After years of court fights and controversy, a judge agreed for the first time on Thursday that a deal between multimillionaire sex offender Jeffrey Epstein and federal prosecutors failed the dozens of girls he abused and trafficked.
Between 1999 and 2007, Epstein, who made his fortune managing others' wealth, sexually abused more than 30 girls at his Palm Beach, Florida, mansion, around the US, and overseas. He paid assistants to bring him more victims, and he also provided the girls for others to abuse.
Those are the facts as summarized by US District Court Judge Kenneth Marra, based on depositions, affidavits, and other evidence. But instead of charging Epstein with international sex trafficking, which could have earned him a lifetime in prison, federal prosecutors agreed in 2007 to grant him and conspirators immunity, and he was ultimately convicted of one count of solicitation of prostitution. He served 14 months in a county jail.
On Thursday, Marra said that deal robbed Epstein's victims of their rights, and the prosecutors who designed it broke the law. One of them, Alex Acosta, is now serving as President Trump's labor secretary. The immunity deal, and Acosta's role in brokering it, received new scrutiny last year in a Miami Herald investigation, titled "Perversion of Justice."
In his opinion on Thursday, Marra did not take a position on whether Epstein's immunity deal was wrong. But he told the victims, their attorneys, and prosecutors to get back to him within 15 days about how they'd like to proceed given that prosecutors violated the federal Crime Victims' Rights Act.
Victims' voices were previously squashed because prosecutors failed to inform them about the development of a deal with Epstein, Marra said. And as prosecutors negotiated the terms, they also misled the victims about whether Epstein would face charges, the judge added.
"When the government gives information to victims, it cannot be misleading," he said. "While the government spent untold hours negotiating the terms and implications of the [non-prosecution agreement] with Epstein’s attorneys, scant information was shared with victims. Instead, the victims were told to be 'patient' while the investigation proceeded."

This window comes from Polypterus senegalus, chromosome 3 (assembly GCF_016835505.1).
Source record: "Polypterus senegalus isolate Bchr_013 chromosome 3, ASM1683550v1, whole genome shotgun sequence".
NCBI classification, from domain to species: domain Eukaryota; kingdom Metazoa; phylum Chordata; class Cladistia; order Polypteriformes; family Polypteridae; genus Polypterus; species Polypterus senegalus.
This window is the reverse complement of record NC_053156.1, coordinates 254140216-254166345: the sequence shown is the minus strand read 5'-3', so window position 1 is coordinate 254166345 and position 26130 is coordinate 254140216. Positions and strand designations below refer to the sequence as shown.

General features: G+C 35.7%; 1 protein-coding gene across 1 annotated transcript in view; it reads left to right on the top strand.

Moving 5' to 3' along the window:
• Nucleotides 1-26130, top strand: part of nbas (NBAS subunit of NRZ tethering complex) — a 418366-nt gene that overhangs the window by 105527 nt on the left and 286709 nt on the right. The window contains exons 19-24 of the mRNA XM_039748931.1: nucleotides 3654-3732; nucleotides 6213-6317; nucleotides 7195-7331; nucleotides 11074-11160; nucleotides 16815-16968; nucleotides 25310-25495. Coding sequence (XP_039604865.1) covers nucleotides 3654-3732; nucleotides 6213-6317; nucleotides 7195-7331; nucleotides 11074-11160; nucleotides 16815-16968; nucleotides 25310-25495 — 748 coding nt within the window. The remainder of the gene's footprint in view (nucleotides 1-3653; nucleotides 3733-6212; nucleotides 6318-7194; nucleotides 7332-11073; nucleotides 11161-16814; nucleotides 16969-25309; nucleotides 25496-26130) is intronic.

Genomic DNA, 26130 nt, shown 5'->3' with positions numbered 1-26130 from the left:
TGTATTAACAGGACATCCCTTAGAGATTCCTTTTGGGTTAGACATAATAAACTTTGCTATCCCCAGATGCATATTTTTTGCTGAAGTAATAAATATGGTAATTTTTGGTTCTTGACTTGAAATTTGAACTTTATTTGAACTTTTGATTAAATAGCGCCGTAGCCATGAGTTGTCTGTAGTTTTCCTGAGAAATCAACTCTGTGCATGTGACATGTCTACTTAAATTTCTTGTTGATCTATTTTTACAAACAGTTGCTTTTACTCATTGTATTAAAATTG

Some of Epstein's victims were as young as 14. According to court documents, he would pay other young women to recruit the girls to come to his home and give him massages — a pretext for sexual assault and statutory rape.
Some of the girls were abused hundreds of times, and Epstein also arranged for them to be abused by other men, the judge said. The multimillionaire was known for his private jet, private island, and circle of famous friends, who ranged from Trump to Bill Clinton and the UK's Prince Andrew.
In 2007, as several victims were seeking justice, the judge noted that federal prosecutors met with Epstein's lawyers — a high-profile group with connections to multiple presidential administrations — to discuss keeping the women in the dark.
Acosta met Epstein's lawyer, Jay Lefkowitz, for breakfast on Oct. 12, 2007. Afterward, Lefkowitz thanked him in a letter for agreeing to not contact any victims or their lawyers about the deal, according to court documents.
Meanwhile, victims believed Epstein could still face federal charges. One victim met with FBI agents and a prosecutor in January 2008 to provide more details about the abuse she faced. But Marra said the prosecutor did not tell her an immunity deal had already been reached.
Eleven years later, victims are looking forward to having their voices heard, said Brad Edwards, an attorney who represents some of them. But, he pointed out that they've waited for years.
"Today’s order represents long-overdue vindication for all of the victims of Mr. Epstein and his co-conspirators," he said in a statement to BuzzFeed News. "I wish the government had acknowledged the violating the victims’ rights when we first filed the case. It would have saved the victims a lot of time and suffering. The victims I have spoken with are elated and looking forward to the next phase."